Quoting Paul: “The reference to DNA is arguably more than a mere place-holder for the word “means” and suffices to avoid the provisions of §112(f);

      Let’s pause right there and unwind some spin.

      First and foremost, the distinction must be made (again) that the use of terms that sound in function was made permissible under 112 in the Act of 1952 in MORE than just what is now labeled (f).

      There is a subtle and pernicious spin that it is ONLY in and through (f) that a Vast Middle Ground of claims NOT purely or totally functional are permitted.

      Far far far far too often the goal posts are moved FALSELY to gist away ANY structure and somehow come to the claim as ONLY being pure function.

      That is simple and complete error.

      Now let’s continue:

      Beyond that, however, the claim is wholly functional…

      BINGO – we have that very error here.

      Sorry guys, you cannot postulate that you have structure and THEN say that, well, if you parse that structure out, THEN you have that “purely” or “totally” functional goalpost-moved discussion point.

      You either DO have some (any) structure -combined with functional language – or you have NO structure and PURE or TOTAL functional language.

      The very moment you move to having some structure you move to the Vast Middle Ground and the protection afforded by the Act of 1952.

      This is afforded directly by the words of Congress, as noted by Federico.

      This also is a foundation that needs to be understood, accepted, and integrated by the commentators if those commentators want any credibility.

      If you don’t like this, may I suggest that you properly reflect in your writings that you are discussing some different law than the one written by Congress in 1952.


          The “folks” schtick is old and trite.

          If you have a point to raise, raise it.

          If you have a question on a point I raised, ask it.

          But you better be prepared to not run away from the discussion as you usually do.

  3. 1

    Hearty congratulations on setting your students a very interesting problem. It would be quite wrong for me (or I suggest any other contributor) to express any views one way or the other on the substantive issue. However, I am confident you will have an interesting debate, and am taking this opportunity to pass on very best wishes for the occasion.

    1. 1.1

      Still Paul, it would be interesting for Dennis to summarize the arguments of the contestants, especially of the winners. I assume that who was chosen the winner would have something to do with the views of the judges on the topic — as cases are won in court based on substance of the argument, not on the quality of its presentation.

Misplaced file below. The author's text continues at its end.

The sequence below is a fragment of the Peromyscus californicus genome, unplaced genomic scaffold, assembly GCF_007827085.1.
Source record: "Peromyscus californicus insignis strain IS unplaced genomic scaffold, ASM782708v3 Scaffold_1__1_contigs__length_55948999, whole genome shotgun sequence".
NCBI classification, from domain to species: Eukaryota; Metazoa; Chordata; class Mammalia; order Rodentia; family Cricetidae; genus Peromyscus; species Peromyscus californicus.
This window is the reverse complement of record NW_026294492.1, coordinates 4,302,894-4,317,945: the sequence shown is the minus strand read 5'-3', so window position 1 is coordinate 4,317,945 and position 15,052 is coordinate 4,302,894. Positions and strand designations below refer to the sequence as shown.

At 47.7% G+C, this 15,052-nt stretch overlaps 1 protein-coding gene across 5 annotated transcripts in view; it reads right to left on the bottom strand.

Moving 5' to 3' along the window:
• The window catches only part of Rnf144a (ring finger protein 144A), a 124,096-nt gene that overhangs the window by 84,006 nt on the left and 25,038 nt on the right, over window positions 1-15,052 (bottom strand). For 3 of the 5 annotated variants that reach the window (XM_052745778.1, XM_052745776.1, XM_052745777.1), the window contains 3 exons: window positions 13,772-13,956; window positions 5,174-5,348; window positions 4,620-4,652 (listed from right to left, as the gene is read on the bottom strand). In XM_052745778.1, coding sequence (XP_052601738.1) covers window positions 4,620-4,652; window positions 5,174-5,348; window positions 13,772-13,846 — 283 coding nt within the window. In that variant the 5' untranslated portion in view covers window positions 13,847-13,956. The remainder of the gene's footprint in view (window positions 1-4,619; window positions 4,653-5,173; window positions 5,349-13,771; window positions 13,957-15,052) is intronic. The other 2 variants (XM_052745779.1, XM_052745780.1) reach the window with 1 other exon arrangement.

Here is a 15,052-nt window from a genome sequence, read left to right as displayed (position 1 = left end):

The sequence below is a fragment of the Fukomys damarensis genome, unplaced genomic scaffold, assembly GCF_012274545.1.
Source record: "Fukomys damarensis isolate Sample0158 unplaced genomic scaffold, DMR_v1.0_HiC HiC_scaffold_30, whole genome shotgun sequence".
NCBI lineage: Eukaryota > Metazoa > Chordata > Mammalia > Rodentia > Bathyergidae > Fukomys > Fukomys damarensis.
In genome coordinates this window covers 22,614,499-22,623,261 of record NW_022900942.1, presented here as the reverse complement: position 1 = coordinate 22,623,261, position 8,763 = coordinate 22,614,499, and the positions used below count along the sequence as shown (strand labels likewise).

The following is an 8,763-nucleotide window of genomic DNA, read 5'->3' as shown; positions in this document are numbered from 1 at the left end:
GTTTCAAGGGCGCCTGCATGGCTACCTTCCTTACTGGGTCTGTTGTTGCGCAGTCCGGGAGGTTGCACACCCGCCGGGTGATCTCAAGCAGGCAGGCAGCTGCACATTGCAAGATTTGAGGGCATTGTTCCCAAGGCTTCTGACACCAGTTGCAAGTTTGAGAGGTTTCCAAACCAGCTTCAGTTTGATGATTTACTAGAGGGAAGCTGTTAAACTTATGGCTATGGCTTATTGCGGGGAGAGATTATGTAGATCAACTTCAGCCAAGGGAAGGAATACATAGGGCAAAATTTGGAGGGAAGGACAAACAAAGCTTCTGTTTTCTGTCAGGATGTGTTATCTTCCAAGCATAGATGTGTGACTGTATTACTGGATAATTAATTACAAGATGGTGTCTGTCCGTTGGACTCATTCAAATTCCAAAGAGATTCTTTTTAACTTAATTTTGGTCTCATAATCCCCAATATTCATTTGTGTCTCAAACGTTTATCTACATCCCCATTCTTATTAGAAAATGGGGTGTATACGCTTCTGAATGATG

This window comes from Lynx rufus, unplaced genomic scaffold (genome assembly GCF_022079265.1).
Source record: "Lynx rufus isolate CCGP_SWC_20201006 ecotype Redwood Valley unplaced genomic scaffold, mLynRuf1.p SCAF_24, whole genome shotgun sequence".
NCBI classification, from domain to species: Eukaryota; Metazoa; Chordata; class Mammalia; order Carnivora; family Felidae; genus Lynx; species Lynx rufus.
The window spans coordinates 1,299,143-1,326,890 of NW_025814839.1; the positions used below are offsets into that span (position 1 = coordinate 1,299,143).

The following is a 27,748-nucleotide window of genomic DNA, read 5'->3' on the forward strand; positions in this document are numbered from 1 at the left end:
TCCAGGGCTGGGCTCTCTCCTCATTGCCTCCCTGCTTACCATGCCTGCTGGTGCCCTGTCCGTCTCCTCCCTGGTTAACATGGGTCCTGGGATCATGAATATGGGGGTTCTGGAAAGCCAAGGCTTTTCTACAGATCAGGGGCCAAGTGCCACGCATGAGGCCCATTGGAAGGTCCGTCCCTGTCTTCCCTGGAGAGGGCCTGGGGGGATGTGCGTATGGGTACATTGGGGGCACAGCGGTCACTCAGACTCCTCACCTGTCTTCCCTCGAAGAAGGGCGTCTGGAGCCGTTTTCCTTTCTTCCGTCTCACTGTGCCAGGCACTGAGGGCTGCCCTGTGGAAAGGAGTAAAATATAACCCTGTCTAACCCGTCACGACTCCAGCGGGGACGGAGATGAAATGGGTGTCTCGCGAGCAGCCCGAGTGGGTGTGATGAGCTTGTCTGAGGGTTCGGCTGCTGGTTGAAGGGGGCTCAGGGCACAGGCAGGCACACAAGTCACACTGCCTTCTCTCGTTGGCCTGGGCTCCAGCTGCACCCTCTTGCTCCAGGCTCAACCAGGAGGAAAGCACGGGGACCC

1. 1.1.1

        Mea Culpa! I had read the posting too quickly and did not pick up that the moot had already taken place.

        If you read the patent carefully, you can find the BRCA1 cDNA sequence, but that seems to be a computer reconstruction and there is no detailed description of the production and isolation of the cDNA as a real physical molecule.

        It was, of course, within the skill in the art, knowing the sequence to prepare the cDNA as a physical reality. But if the patentees had done that, they had not troubled to report their experiment.

        On the whole, if all that existed was a sequence in silico, I would not, as a chemically trained attorney, be inclined to give credit for work which had not been reported. So I would go for the unpatentable idea.

        It is very notable that in Myriad the patentees through their attorneys waxes lyrical about the purposive breaking of chemical bonds in defined places to produce isolated genomic BRCA1. There is no report in the specification of this having been done – merely the probing of gene libraries and computer reconstruction which is not at all the same thing. Neither the dissent in the Federal Circuit not the Supreme Court was prepared to buy that bag of goods, and small blame to them.


          Paul, it is interesting to see that the Supreme Court invalidated the isolated DNA claims because they interpreted the claim to the sequence that produced an effect. One would naturally ask why cDNA, which produces, I assume, the same effect, would be treated differently.

          This is a good question.


            @ Ned

            The reason why the genomic BRCA1 claims were rejected was because they were not a composition of matter, being merely a length of a naturally occurring molecule and were not a manufacture because they did not comply with the Hartranft criteria. As to the state of knowledge of Myriad when they filed the patent see my posting on Patents4life at link to

            The cDNA being an artificial molecule qualified as a composition of matter and foreseeably had Hartranft utility because you could do things with it, the sequence length being about 5500kb instead of about 80000 kb for the genomic material.

            Eligibility of cDNA which is a new molecule and has Hartranft utility has NOTHING toi do with eligibility of genomic sequences which are fragments of old molecules and do not fall within the composition of matter definition.

            The interesting problem in Denis’ question (which I think is excellent) is what is the status of a genomic sequence that has been reconstructed in silico but has not been described as a chemical entity? There you are in the ideas realm, arguably


              Reconstructed in silico…

              Idea realm….

              Because THINGS in silico are….